Storing loose-leaf tea is your ticket to tea utopia. With proper storage, tea keeps from spoiling and is also a great way to taste how it evolves with time, much like fine wine. Loose-leaf tea can actually take a long time to spoil. Just as great wines, teas can also age.
The good news is that the tea is tough as nails, and it's hard to go wrong. Whether you're sipping on a late '90s vintage or this year's harvest, we'll share some of the best practices for storing loose-leaf tea and answer some Tea Storage FAQs.
While you can certainly apply these tips for all teas and tisanes, this guide mainly focuses on pure teas made from the tea plant Camellia Sinensis.
Elements that Cause Tea to Go Bad
The rules are actually quite simple. To preserve their flavors and freshness, keep your teas away from these five elements:
- Air (Oxygen)
Difference Between Tea Aging and Spoiling
Properly stored tea doesn't expire, but the flavor and aroma will change over time, especially in greener-style teas. One thing to remember is knowing the difference between tea aging and spoiling. Properly stored tea does not spoil.
Like wine and whiskey, when teas age, they (slowly) change their flavors. Well-made teas don't soil if they are kept away from the five elements mentioned above. Teas are spoiled when they mold, which happens when tea leaves are exposed to excessive moisture and heat.
Tips for keeping teas fresh
Different types of tea have different freshness sensitivities.
category of tea that's the most sensitive to aging is the greener styles or lighter oxidized tea. For example, Green Teas and Lighter Oolongs.
Greener Style Teas
These teas are made to accentuate the grassy and vibrant quality of the raw tea plant and therefore carry a higher "freshness" factor, which makes them the most sensitive to aging. The freshness quality is the first to fade during an aging process.
Tea doesn't spoil if stored properly; just the flavor will change and, in this case, grassy to earthy. If you don't have access to a vacuum sealer and prefer that vegetal flavor, try buying in small quantities and drinking the tea within two-four months.
More Oxidized and Roasted Teas
On the other hand, more oxidized black tea or roasted teas are less sensitive to aging. This family of teas appeals by showcasing flavor nuances created by processing the tea plant (i.e., controlled and intentional exposure to heat or air). They may even get tastier with time as the flavor settles and develops, therefore suitable for intentional aging.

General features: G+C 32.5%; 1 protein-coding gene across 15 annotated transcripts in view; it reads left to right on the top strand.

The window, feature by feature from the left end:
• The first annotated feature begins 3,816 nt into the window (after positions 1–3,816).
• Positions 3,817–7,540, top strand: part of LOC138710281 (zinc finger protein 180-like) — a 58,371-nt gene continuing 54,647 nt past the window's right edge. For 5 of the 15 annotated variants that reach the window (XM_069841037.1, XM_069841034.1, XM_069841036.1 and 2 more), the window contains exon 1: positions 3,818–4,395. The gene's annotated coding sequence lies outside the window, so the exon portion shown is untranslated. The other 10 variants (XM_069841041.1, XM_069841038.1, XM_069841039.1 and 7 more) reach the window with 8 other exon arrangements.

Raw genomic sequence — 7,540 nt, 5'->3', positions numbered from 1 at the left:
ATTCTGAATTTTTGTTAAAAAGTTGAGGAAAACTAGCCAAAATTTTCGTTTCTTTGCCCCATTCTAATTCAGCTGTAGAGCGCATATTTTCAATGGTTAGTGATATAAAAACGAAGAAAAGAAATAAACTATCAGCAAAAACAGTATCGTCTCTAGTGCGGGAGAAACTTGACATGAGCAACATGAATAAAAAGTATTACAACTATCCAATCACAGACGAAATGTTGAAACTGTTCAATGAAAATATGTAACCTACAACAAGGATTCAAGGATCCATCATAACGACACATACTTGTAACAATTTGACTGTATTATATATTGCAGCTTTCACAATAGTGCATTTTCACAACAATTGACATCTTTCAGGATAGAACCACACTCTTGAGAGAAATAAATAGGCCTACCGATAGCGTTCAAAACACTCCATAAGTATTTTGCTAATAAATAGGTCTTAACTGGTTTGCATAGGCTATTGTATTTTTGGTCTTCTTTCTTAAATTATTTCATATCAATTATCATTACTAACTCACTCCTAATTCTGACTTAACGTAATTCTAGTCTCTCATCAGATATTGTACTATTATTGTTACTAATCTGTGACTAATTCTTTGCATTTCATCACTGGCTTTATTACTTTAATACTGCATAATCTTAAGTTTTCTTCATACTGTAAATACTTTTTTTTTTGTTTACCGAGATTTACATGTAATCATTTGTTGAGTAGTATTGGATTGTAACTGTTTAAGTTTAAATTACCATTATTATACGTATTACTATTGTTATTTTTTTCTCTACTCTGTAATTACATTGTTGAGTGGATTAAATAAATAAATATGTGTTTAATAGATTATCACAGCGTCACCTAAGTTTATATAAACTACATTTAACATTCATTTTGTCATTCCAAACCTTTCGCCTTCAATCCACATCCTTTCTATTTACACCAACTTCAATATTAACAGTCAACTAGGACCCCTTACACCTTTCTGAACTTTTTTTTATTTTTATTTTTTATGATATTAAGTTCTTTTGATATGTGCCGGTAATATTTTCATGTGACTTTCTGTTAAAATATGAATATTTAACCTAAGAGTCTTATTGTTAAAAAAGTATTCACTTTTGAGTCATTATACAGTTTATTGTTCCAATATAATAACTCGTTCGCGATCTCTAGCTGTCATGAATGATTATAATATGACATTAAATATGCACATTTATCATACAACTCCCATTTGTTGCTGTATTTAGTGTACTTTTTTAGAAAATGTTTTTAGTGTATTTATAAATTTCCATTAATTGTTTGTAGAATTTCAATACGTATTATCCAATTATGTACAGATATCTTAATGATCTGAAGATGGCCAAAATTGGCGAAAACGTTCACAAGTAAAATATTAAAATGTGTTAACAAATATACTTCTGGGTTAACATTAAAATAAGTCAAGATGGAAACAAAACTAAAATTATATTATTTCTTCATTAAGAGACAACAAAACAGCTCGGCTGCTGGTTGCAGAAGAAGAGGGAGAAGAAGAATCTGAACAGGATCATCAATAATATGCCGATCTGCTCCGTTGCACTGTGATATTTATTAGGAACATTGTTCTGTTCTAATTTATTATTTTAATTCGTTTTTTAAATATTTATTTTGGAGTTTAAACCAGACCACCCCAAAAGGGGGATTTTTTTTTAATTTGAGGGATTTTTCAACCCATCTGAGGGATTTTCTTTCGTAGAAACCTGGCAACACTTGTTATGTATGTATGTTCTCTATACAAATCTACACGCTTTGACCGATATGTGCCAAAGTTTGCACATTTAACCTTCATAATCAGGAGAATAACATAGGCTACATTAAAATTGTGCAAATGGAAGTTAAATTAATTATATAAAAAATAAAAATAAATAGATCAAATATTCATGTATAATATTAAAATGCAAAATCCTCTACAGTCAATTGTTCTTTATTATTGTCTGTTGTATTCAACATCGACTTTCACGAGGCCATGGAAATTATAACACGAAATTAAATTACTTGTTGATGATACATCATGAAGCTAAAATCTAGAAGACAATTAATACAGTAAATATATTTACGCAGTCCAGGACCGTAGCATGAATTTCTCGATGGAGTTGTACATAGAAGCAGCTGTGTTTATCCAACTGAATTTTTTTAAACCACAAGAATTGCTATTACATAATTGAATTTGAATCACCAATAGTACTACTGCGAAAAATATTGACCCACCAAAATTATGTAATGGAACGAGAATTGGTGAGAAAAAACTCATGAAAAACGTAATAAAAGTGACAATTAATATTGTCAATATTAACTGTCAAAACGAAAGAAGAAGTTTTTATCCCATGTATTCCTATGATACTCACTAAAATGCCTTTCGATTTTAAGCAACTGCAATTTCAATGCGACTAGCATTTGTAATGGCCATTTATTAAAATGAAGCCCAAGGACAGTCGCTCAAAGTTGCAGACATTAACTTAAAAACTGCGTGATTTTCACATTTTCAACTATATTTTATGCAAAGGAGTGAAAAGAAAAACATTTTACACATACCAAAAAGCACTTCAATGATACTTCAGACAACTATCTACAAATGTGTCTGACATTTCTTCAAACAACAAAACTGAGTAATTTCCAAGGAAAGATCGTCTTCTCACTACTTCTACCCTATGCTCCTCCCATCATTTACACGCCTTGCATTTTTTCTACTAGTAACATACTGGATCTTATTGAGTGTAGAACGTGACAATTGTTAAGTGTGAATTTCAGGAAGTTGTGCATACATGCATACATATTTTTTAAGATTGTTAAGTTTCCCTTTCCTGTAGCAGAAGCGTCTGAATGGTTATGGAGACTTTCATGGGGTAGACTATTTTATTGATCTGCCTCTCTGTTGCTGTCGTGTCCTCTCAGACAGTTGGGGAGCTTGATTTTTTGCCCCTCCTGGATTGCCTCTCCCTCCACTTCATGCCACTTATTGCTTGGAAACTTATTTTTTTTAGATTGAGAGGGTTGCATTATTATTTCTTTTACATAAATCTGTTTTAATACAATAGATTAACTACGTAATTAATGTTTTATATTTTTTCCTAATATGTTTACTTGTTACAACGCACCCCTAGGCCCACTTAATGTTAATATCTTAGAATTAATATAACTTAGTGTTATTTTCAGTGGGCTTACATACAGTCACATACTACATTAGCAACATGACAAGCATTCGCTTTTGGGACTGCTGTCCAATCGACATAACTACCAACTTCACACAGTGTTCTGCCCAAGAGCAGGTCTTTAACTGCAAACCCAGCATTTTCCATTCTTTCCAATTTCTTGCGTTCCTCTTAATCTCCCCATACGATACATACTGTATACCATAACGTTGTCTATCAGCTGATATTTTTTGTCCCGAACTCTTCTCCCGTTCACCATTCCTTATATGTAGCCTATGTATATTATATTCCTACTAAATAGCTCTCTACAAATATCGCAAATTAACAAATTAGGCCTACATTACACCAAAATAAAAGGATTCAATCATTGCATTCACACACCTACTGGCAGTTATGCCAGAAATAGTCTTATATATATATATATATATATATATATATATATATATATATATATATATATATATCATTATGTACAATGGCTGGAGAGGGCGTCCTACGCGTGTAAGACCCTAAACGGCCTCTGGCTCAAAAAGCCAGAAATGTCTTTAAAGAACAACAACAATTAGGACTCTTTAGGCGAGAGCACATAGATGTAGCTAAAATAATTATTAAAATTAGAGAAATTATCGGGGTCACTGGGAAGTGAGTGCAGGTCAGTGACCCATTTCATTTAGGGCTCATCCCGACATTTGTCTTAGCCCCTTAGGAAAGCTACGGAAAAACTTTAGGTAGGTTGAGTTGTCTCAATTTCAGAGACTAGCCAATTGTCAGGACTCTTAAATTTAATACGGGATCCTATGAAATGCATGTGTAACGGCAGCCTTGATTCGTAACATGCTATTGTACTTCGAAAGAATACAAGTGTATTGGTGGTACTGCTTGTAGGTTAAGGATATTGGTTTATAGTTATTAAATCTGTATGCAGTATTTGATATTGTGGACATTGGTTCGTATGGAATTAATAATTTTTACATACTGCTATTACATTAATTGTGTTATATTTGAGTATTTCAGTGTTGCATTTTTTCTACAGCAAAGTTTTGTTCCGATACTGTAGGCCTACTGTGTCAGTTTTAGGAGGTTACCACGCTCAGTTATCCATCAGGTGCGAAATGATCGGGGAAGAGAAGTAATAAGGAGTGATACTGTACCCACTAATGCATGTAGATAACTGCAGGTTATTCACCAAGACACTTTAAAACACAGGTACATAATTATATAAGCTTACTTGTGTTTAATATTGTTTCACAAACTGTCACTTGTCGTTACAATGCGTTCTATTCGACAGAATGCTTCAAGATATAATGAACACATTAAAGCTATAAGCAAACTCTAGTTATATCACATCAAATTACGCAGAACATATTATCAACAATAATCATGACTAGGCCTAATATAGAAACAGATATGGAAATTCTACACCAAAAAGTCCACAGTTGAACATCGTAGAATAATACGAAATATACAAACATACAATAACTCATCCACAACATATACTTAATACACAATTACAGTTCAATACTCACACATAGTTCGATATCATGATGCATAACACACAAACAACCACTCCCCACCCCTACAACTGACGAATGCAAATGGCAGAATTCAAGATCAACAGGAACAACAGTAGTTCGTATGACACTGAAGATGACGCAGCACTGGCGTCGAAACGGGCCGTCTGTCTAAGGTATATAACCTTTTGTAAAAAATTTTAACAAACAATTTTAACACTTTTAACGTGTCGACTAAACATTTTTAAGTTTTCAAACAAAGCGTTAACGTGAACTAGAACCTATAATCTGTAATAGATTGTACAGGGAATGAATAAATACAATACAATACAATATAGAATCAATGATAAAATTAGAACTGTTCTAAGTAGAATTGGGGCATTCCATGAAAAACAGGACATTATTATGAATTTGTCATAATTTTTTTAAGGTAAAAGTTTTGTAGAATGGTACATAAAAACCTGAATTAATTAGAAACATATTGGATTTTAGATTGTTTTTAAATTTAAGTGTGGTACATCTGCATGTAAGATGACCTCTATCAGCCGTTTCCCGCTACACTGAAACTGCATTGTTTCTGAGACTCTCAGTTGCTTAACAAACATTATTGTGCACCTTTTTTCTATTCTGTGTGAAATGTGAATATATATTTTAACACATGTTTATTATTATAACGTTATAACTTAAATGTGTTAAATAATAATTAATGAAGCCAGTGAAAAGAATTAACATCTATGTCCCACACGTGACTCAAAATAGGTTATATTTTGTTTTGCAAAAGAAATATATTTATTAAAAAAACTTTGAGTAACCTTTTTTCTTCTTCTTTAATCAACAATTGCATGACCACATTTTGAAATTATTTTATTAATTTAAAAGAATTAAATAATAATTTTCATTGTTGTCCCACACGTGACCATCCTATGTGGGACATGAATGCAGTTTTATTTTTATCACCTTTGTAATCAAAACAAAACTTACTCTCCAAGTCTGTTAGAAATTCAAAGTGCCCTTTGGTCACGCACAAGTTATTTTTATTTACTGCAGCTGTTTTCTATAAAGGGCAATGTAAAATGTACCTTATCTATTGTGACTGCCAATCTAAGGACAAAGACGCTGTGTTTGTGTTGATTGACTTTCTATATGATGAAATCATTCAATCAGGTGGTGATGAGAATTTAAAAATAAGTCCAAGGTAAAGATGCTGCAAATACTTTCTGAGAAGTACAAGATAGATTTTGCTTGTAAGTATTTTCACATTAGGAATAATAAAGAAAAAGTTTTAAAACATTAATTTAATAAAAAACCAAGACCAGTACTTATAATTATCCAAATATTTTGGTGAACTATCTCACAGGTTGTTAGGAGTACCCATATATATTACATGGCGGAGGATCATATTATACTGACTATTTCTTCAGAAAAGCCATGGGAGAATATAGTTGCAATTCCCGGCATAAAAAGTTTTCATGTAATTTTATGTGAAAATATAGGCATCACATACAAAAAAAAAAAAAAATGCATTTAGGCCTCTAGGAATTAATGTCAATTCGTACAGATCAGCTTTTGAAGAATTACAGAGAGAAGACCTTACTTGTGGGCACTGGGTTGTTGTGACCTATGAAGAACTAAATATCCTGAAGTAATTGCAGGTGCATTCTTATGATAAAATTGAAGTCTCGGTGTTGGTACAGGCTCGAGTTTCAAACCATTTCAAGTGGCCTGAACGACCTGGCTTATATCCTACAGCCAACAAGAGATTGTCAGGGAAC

How to Store Loose Leaf Tea Properly
We recommend using a container that is odor-free, blocks sunlight, and can keep the tea tightly sealed in a cool environment. Avoid plastic, paper bags, or clear jars.
Where to store loose leaf tea
Storing loose-leaf tea in a tea canister, tea caddy, or metalized foil bag is easier and the most effective. At home, once open, we suggest keeping teas from us in the foiled bag it came with and wrapped tightly with a rubber band. At our tearoom, we pack almost all our teas in 60 grams pack and only cut open the bag when we are ready to use it. We store the rest of the unused tea in canisters.
Labeling and Tracking Dates
Much like spices, we also recommend labeling the tea with the date that you got it. This way, you know when you received it. Labeling your tea containers with the date you received them helps to keep track of their age.
If storing large quantities of green tea, refrigeration is an option, but be mindful of condensation, which can lead to spoilage.
Considerations for Pu-erh Tea
Pu-erh teas are an exception, as they require slight air exposure and variable temperatures to age well. However, it’s important to be kept away from strong odors and excessive moisture.
Use these tips to store your loose leaf tea well.
We hope that our guide on how to store loose leaf tea has provided you with useful tips and tricks, if you can it that. If we had to summarize it, always ensure that your tea is stored in an airtight container, in a cool and dry place, away from sunlight and strong smells. By doing this, your tea can remain fresh for several years.
How to store loose leaf tea FAQ
Should I refrigerate green tea?
You could if you have a very large batch and it will take you over 6 months to consume it. Be aware of condensation. Temperature differences in the air build condensation after the tea is removed from the fridge. The resulting moisture can cause spoilage if it's excessive.
Although the fridge may extend the freshness of green teas, we encourage you to purchase yours in smaller increments to enjoy its vegetal flavor and aroma fully.
Can you leave brewed tea out overnight?
Well... We do this all the time... But to err on the side of caution... We recommend completing your brewing within 12 hours. The flavor and aroma diminish when the brewed tea sits at room temperature. Fresh is always better.
Does loose-leaf tea need to be refrigerated?
Avoid storing your tea in the fridge. Instead, keep it in a cool, dry, dark place. Minimize its exposure to air and direct light for optimal freshness.
What is the best container to store tea in?
Ideally, store tea in an airtight, opaque container. Something that seals tightly to keep out light, air, moisture, and any odors that could affect its flavor. Opaque containers are best to prevent light from degrading the quality of the tea. Materials like tin, dark glass, or ceramic are excellent choices.